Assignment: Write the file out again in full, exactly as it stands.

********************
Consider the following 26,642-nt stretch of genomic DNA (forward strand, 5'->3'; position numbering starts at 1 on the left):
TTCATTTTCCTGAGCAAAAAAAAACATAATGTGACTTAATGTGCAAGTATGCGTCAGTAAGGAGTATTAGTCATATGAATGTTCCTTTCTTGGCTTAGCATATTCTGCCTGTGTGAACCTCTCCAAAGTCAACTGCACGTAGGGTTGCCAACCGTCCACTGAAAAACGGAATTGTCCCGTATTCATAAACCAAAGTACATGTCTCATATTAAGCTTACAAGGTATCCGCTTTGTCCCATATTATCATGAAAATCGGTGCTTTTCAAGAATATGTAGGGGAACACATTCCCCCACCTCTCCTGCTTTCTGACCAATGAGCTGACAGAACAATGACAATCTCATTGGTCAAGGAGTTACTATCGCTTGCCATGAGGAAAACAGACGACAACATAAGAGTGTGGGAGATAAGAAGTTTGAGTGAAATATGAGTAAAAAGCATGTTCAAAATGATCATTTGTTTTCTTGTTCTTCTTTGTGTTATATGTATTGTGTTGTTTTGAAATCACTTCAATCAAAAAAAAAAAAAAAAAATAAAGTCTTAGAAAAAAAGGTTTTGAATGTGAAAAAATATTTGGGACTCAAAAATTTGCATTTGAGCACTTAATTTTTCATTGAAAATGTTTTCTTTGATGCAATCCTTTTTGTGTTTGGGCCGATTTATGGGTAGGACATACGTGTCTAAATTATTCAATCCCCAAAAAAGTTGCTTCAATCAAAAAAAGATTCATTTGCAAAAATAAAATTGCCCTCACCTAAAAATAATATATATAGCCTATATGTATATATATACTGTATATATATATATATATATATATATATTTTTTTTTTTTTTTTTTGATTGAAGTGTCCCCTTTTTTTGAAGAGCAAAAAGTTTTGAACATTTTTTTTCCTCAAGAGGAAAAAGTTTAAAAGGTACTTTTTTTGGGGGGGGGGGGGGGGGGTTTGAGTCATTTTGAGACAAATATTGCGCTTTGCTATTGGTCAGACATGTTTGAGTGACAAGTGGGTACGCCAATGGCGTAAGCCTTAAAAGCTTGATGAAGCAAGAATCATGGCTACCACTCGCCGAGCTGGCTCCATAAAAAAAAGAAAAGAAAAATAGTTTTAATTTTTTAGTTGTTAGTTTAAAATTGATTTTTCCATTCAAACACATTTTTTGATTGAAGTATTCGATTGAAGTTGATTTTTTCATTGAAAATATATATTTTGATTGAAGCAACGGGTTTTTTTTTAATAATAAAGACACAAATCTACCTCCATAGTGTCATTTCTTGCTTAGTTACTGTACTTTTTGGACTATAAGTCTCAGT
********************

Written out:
Consider the following 26,642-nt stretch of genomic DNA (forward strand, 5'->3'; position numbering starts at 1 on the left):
TTCATTTTCCTGAGCAAAAAAAAACATAATGTGACTTAATGTGCAAGTATGCGTCAGTAAGGAGTATTAGTCATATGAATGTTCCTTTCTTGGCTTAGCATATTCTGCCTGTGTGAACCTCTCCAAAGTCAACTGCACGTAGGGTTGCCAACCGTCCACTGAAAAACGGAATTGTCCCGTATTCATAAACCAAAGTACATGTCTCATATTAAGCTTACAAGGTATCCGCTTTGTCCCATATTATCATGAAAATCGGTGCTTTTCAAGAATATGTAGGGGAACACATTCCCCCACCTCTCCTGCTTTCTGACCAATGAGCTGACAGAACAATGACAATCTCATTGGTCAAGGAGTTACTATCGCTTGCCATGAGGAAAACAGACGACAACATAAGAGTGTGGGAGATAAGAAGTTTGAGTGAAATATGAGTAAAAAGCATGTTCAAAATGATCATTTGTTTTCTTGTTCTTCTTTGTGTTATATGTATTGTGTTGTTTTGAAATCACTTCAATCAAAAAAAAAAAAAAAAAATAAAGTCTTAGAAAAAAAGGTTTTGAATGTGAAAAAATATTTGGGACTCAAAAATTTGCATTTGAGCACTTAATTTTTCATTGAAAATGTTTTCTTTGATGCAATCCTTTTTGTGTTTGGGCCGATTTATGGGTAGGACATACGTGTCTAAATTATTCAATCCCCAAAAAAGTTGCTTCAATCAAAAAAAGATTCATTTGCAAAAATAAAATTGCCCTCACCTAAAAATAATATATATAGCCTATATGTATATATATACTGTATATATATATATATATATATATATATTTTTTTTTTTTTTTTTTGATTGAAGTGTCCCCTTTTTTTGAAGAGCAAAAAGTTTTGAACATTTTTTTTCCTCAAGAGGAAAAAGTTTAAAAGGTACTTTTTTTGGGGGGGGGGGGGGGGGGTTTGAGTCATTTTGAGACAAATATTGCGCTTTGCTATTGGTCAGACATGTTTGAGTGACAAGTGGGTACGCCAATGGCGTAAGCCTTAAAAGCTTGATGAAGCAAGAATCATGGCTACCACTCGCCGAGCTGGCTCCATAAAAAAAAGAAAAGAAAAATAGTTTTAATTTTTTAGTTGTTAGTTTAAAATTGATTTTTCCATTCAAACACATTTTTTGATTGAAGTATTCGATTGAAGTTGATTTTTTCATTGAAAATATATATTTTGATTGAAGCAACGGGTTTTTTTTTAATAATAAAGACACAAATCTACCTCCATAGTGTCATTTCTTGCTTAGTTACTGTACTTTTTGGACTATAAGTCTCAGT